Lastly, this study supported the existing experimental research methods and results when detecting dimensions of emotions using EEG devices. During positive emotional states, beta waves in the upper left brain were the most dominant. During negative emotions, beta and gamma waves were dominant both in the upper left and in the right brain hemisphere.The right brain hemisphere was active with beta and gamma waves when feeling negative emotions and in positive emotions the brain was active in the upper left quadrant eliciting beta waves.


Mapping ISP Model’s Neurological Affective Components

Raw EEG

The neurological aspect and component of information retrieval system design is gaining increased attention within the field of Information Science, as it encompasses complicated human brain activities.

 

On one hand, the physiological components hold the physiological human responses, such as heart rate or facial expressions, and on the other hand the neurological components, such as electroencephalogram (EEG), hold the neurological or human brain activities and response. While there are numerous LIS studies that have studied and included the physiological responses, few have examined the neurological components of information seeking processes.

 

Furthermore, the affective component of information retrieval system design is becoming increasingly essential within the field of Information Science, as it encompasses complicated human cognitive processes. Cognitive processes include not only mental processes but also emotion (or affective) processes and responses.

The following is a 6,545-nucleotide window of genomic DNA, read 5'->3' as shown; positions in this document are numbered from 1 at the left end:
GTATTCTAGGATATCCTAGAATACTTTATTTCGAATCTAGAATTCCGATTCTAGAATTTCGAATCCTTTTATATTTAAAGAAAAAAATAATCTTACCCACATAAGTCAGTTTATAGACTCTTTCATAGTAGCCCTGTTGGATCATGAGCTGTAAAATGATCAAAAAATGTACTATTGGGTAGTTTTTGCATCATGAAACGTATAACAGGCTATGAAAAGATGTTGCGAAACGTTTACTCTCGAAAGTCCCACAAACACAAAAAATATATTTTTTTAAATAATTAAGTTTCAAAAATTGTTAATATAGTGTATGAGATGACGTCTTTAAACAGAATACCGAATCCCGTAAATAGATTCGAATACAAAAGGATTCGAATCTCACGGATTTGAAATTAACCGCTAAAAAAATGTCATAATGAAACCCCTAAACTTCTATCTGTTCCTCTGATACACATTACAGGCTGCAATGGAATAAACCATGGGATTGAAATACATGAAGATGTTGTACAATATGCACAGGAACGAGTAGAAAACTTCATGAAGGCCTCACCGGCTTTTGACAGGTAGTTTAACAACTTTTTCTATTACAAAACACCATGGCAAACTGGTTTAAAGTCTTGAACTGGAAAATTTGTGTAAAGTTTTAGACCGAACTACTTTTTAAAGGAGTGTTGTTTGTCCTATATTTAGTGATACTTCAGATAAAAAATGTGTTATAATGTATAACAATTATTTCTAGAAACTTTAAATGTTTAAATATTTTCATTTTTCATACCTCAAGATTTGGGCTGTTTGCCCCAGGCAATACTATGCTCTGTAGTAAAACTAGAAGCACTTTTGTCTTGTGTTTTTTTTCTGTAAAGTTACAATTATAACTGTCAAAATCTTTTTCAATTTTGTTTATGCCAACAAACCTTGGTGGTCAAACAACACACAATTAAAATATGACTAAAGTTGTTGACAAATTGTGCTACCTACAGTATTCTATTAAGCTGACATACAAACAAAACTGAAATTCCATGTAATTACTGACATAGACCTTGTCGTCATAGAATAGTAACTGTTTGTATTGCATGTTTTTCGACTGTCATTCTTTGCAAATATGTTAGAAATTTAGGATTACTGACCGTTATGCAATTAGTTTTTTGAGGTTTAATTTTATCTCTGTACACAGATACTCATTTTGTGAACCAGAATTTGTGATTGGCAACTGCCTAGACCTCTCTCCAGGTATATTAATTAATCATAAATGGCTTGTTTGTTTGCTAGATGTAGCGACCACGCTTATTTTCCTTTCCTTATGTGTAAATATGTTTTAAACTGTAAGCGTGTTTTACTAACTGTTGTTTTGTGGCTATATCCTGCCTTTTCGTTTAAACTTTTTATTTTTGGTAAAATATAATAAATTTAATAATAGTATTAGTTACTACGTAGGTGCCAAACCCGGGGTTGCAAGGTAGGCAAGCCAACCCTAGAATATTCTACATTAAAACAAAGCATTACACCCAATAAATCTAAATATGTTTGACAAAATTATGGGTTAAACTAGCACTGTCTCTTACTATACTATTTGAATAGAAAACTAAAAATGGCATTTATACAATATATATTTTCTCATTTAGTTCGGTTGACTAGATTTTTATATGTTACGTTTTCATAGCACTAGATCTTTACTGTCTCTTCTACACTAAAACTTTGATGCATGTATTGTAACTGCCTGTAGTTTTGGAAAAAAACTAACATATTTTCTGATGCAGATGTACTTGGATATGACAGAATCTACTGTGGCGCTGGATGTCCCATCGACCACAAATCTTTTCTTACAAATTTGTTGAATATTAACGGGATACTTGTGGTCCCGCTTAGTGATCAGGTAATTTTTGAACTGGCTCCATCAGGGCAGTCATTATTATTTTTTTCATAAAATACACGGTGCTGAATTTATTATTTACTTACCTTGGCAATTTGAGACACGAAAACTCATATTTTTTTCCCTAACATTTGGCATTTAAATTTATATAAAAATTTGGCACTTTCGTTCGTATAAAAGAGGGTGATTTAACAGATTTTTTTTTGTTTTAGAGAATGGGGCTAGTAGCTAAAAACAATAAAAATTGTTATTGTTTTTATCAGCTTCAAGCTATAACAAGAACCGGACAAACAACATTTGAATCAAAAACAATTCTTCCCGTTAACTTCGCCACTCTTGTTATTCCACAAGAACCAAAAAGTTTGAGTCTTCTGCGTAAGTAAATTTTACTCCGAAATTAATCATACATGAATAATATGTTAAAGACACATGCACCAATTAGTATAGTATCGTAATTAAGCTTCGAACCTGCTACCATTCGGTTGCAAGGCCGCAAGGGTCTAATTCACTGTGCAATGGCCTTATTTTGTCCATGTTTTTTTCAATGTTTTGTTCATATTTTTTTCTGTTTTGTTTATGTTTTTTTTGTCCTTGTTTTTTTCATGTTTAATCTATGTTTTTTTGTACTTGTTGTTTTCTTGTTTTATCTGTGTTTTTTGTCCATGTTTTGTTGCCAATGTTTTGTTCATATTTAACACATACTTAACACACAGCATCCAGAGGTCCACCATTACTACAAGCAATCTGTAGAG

In the field of Psychology, there are two major disciplines of emotions; discrete and continuous emotions. Within the field of LIS the studies that have examined the role of emotions have mainly examined the role of discrete emotions, such as happiness or frustration. However,  few have examined the role continuous emotions, or so called the dimensions of emotions (valence or arousal). Since these are two major types of human emotions, and in order to build a more holistic view of the role of emotions in information seeking processes, it is important to move toward understanding the affective dimension of information retrieval as well.